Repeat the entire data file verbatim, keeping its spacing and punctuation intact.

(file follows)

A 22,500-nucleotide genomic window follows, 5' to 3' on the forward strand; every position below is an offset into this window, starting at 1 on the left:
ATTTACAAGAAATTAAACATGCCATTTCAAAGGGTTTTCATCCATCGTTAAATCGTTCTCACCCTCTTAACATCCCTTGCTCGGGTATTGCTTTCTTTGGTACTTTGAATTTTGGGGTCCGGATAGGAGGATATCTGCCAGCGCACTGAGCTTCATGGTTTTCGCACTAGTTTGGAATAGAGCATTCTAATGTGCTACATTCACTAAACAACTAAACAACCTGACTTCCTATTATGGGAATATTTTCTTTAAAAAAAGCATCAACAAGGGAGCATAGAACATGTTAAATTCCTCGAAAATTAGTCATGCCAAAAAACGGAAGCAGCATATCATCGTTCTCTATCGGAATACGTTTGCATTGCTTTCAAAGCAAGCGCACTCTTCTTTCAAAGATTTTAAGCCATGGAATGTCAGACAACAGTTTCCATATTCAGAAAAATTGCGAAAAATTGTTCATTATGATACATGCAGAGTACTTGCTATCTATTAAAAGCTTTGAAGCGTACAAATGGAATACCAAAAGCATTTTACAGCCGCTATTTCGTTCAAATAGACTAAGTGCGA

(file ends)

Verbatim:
A 22,500-nucleotide genomic window follows, 5' to 3' on the forward strand; every position below is an offset into this window, starting at 1 on the left:
ATTTACAAGAAATTAAACATGCCATTTCAAAGGGTTTTCATCCATCGTTAAATCGTTCTCACCCTCTTAACATCCCTTGCTCGGGTATTGCTTTCTTTGGTACTTTGAATTTTGGGGTCCGGATAGGAGGATATCTGCCAGCGCACTGAGCTTCATGGTTTTCGCACTAGTTTGGAATAGAGCATTCTAATGTGCTACATTCACTAAACAACTAAACAACCTGACTTCCTATTATGGGAATATTTTCTTTAAAAAAAGCATCAACAAGGGAGCATAGAACATGTTAAATTCCTCGAAAATTAGTCATGCCAAAAAACGGAAGCAGCATATCATCGTTCTCTATCGGAATACGTTTGCATTGCTTTCAAAGCAAGCGCACTCTTCTTTCAAAGATTTTAAGCCATGGAATGTCAGACAACAGTTTCCATATTCAGAAAAATTGCGAAAAATTGTTCATTATGATACATGCAGAGTACTTGCTATCTATTAAAAGCTTTGAAGCGTACAAATGGAATACCAAAAGCATTTTACAGCCGCTATTTCGTTCAAATAGACTAAGTGCGA